34. Compared with model 2.3, the significance of the results in model 4 and model 5 for immigrants who were born in or after 1961 and raised in Sweden is different. The reason is that in model 2.3, we only include individuals with a recorded high school GPA between 1973 and 1996, while in models 4 and 5, we also include individuals without a recorded GPA.

  35. H-1B is a type of temporary work visa in the USA given to people in specialty occupations with at least a bachelor’s degree (or equivalent).

  36. See Nathan (2014b) for a detailed introduction to the Onomap system.

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Acknowledgments

The authors would like to thank the anonymous referees for helpful comments and suggestions. We are grateful to Lennart Schön, Ron Boschma, Taehyun Jung, Cristina Chaminade, Torben Schubert, Martin Andersson, Jonas Gabrielsson, Josef Taalbi, Ju Liu and other colleagues who have contributed comments and suggestions for this paper in seminars at CIRCLE and the Department of Economic History, Lund University. We also appreciate the comments from Jacob Rubæk Holm, Pooyan Khashabi and Francesco Lissoni made at the DRUID Academy Conference 2013 and the summer school ‘Knowledge dynamics, industry evolution, economic development’ in Nice in 2013 and from Siri Terjesen. We thank Niclas Lavesson, Sten Dieden and John Källström for data assistance and Jaya Reddy for language checking. In addition, we truly appreciate the very constructive comments from the three anonymous reviewers appointed by the Journal of Population Economics. We gratefully acknowledge the funding support from the Swedish Governmental Agency for Innovation Systems (VINNOVA) Grant No. 85958435056 and from the Swedish Research Council Grant No. 421-2011-2068.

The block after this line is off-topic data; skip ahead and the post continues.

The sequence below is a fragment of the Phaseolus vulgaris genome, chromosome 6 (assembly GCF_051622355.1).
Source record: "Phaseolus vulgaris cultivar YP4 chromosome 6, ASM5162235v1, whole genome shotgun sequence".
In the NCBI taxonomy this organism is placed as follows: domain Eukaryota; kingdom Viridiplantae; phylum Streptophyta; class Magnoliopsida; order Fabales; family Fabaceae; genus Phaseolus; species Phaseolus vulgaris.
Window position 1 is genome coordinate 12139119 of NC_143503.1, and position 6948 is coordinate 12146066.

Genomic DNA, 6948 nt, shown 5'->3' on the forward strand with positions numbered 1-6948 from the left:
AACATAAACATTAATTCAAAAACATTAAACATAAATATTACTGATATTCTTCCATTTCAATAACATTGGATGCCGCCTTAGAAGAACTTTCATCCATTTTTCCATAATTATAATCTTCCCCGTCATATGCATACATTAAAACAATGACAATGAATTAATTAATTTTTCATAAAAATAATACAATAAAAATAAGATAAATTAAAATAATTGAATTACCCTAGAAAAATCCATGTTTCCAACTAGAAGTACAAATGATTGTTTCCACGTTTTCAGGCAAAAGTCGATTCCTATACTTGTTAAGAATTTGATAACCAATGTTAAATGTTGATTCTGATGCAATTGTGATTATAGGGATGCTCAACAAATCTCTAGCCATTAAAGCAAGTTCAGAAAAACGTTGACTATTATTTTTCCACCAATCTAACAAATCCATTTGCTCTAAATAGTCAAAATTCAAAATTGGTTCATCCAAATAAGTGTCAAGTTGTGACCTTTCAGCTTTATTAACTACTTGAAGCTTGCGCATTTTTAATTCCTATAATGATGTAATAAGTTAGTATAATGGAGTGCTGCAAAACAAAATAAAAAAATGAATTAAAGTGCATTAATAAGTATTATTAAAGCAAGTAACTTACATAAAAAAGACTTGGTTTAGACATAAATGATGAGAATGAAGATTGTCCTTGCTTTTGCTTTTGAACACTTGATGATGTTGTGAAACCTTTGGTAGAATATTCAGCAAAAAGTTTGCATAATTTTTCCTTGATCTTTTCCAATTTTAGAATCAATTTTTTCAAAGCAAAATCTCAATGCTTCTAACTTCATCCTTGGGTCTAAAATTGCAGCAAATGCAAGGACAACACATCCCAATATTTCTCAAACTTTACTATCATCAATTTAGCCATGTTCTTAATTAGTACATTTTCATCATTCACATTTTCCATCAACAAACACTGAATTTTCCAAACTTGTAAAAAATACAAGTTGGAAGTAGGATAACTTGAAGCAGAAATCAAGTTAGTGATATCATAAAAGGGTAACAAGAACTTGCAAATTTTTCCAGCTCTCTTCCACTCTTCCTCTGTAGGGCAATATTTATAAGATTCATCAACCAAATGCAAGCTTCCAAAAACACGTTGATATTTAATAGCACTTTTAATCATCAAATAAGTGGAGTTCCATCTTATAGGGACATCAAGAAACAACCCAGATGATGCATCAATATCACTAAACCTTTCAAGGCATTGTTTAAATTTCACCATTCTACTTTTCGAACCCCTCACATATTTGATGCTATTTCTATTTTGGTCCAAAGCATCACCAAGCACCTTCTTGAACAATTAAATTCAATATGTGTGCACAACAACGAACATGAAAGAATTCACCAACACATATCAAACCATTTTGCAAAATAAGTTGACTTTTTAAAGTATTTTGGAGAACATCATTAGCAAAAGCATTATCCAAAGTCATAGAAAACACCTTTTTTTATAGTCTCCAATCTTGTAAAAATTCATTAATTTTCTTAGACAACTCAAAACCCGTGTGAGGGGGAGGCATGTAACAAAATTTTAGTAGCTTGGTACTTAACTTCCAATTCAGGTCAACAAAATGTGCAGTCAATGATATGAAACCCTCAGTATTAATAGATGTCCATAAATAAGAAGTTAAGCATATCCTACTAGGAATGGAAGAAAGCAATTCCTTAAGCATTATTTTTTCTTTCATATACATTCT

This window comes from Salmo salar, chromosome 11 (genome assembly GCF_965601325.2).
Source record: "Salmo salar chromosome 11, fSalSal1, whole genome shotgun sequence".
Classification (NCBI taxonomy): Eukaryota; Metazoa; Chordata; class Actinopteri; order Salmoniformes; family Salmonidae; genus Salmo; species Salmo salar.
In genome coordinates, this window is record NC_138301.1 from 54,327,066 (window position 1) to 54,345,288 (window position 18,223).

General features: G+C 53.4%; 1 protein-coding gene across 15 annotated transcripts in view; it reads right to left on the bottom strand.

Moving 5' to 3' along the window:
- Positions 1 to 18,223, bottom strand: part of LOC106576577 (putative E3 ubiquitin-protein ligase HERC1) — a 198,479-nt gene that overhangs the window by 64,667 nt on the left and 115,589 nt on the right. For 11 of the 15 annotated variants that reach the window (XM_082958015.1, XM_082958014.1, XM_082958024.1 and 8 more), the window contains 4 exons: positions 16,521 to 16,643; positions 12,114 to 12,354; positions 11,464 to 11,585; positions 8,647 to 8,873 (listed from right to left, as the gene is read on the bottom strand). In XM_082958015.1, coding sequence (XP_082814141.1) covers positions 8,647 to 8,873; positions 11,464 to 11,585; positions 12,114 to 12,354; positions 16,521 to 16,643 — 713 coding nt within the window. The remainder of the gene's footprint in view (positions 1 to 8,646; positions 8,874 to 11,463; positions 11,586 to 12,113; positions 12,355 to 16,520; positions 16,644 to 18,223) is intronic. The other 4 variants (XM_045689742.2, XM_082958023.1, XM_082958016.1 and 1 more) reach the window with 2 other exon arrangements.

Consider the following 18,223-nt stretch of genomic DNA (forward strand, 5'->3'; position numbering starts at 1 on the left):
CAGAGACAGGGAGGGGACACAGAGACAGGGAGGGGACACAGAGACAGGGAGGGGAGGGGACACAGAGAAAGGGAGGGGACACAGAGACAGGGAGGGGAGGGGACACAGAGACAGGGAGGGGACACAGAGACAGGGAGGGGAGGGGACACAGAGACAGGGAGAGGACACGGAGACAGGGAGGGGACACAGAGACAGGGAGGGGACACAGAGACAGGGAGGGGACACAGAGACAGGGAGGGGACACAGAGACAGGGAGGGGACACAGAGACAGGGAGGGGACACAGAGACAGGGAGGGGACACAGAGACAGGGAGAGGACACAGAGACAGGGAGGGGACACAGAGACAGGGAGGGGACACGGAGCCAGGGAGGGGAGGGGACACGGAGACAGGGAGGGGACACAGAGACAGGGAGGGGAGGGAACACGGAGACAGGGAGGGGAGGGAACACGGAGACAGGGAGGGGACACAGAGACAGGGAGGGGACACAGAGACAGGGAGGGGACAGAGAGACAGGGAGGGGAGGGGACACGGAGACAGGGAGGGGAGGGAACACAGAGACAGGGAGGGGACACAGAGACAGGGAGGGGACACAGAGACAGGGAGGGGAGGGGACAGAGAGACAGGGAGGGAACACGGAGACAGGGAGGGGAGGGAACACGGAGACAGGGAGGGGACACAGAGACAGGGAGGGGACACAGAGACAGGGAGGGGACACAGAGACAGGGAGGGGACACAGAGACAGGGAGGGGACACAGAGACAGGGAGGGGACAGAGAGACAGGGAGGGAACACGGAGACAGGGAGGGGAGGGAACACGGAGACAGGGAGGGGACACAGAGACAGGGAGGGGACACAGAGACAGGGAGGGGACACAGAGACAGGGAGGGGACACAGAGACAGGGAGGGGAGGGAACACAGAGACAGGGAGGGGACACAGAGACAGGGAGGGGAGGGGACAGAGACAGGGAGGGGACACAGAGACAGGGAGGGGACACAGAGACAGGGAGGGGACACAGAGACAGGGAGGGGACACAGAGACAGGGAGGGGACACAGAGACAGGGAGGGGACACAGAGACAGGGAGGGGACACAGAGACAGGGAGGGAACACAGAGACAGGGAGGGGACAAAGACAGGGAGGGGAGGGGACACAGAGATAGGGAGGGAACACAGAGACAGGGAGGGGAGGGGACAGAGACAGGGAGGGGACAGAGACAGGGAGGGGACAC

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Correspondence to Yannu Zheng.

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Appendices

Appendices

Appendix 1. Selection bias of unidentified inventors

As 20.7 % of the patent–inventor combinations are still unidentified, one might suspect it to be more difficult to find the SSN of foreign-born inventors in Sweden, as they are likely to be more mobile and less ‘sticky’ in the registers. Thus, we initially looked for sample selection bias as to whether foreign-born inventors might be overrepresented among unidentified inventors by randomly choosing 15 % of unidentified combinations per year from 1985 to 2007. Eyeballing inventors’ names, we found 17.6 % to have names that could be characterized as ‘foreign’, which is slightly higher than the share of inventions by identified foreign-born inventors (11.5 %). This may be because some foreign-born inventors had resided in Sweden for less than 1 year and thus had no Swedish SSN. Also, our classification of names as foreign may be overstated, as many individuals (including inventors) are second- and third-generation immigrants (see Fig. 3 in Appendix 3) who are likely to have foreign names but were born in Sweden.